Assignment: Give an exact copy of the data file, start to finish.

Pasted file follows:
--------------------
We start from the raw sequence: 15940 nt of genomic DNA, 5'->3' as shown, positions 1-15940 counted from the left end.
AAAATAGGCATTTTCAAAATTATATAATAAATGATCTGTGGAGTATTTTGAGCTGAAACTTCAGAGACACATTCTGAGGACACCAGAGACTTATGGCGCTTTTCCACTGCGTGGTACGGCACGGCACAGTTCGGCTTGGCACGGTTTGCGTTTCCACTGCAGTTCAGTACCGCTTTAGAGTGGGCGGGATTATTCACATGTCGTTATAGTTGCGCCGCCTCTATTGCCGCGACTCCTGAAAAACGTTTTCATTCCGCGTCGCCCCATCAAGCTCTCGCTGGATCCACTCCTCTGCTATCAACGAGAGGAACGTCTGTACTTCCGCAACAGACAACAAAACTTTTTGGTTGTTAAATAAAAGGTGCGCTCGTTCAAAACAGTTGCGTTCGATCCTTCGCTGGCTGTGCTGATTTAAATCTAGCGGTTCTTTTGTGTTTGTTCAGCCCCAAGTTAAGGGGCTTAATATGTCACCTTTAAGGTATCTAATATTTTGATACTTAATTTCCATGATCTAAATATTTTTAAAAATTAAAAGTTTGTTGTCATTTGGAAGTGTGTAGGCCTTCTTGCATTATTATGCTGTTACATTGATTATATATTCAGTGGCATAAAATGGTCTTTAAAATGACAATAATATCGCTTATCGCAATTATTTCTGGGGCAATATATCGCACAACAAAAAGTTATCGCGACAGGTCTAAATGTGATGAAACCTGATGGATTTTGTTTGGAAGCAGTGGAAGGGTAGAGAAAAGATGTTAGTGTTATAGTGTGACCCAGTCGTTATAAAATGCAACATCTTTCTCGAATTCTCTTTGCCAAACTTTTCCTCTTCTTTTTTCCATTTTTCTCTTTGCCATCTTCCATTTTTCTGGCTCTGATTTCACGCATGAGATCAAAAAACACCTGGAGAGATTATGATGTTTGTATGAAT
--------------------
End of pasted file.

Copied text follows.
We start from the raw sequence: 15940 nt of genomic DNA, 5'->3' as shown, positions 1-15940 counted from the left end.
AAAATAGGCATTTTCAAAATTATATAATAAATGATCTGTGGAGTATTTTGAGCTGAAACTTCAGAGACACATTCTGAGGACACCAGAGACTTATGGCGCTTTTCCACTGCGTGGTACGGCACGGCACAGTTCGGCTTGGCACGGTTTGCGTTTCCACTGCAGTTCAGTACCGCTTTAGAGTGGGCGGGATTATTCACATGTCGTTATAGTTGCGCCGCCTCTATTGCCGCGACTCCTGAAAAACGTTTTCATTCCGCGTCGCCCCATCAAGCTCTCGCTGGATCCACTCCTCTGCTATCAACGAGAGGAACGTCTGTACTTCCGCAACAGACAACAAAACTTTTTGGTTGTTAAATAAAAGGTGCGCTCGTTCAAAACAGTTGCGTTCGATCCTTCGCTGGCTGTGCTGATTTAAATCTAGCGGTTCTTTTGTGTTTGTTCAGCCCCAAGTTAAGGGGCTTAATATGTCACCTTTAAGGTATCTAATATTTTGATACTTAATTTCCATGATCTAAATATTTTTAAAAATTAAAAGTTTGTTGTCATTTGGAAGTGTGTAGGCCTTCTTGCATTATTATGCTGTTACATTGATTATATATTCAGTGGCATAAAATGGTCTTTAAAATGACAATAATATCGCTTATCGCAATTATTTCTGGGGCAATATATCGCACAACAAAAAGTTATCGCGACAGGTCTAAATGTGATGAAACCTGATGGATTTTGTTTGGAAGCAGTGGAAGGGTAGAGAAAAGATGTTAGTGTTATAGTGTGACCCAGTCGTTATAAAATGCAACATCTTTCTCGAATTCTCTTTGCCAAACTTTTCCTCTTCTTTTTTCCATTTTTCTCTTTGCCATCTTCCATTTTTCTGGCTCTGATTTCACGCATGAGATCAAAAAACACCTGGAGAGATTATGATGTTTGTATGAAT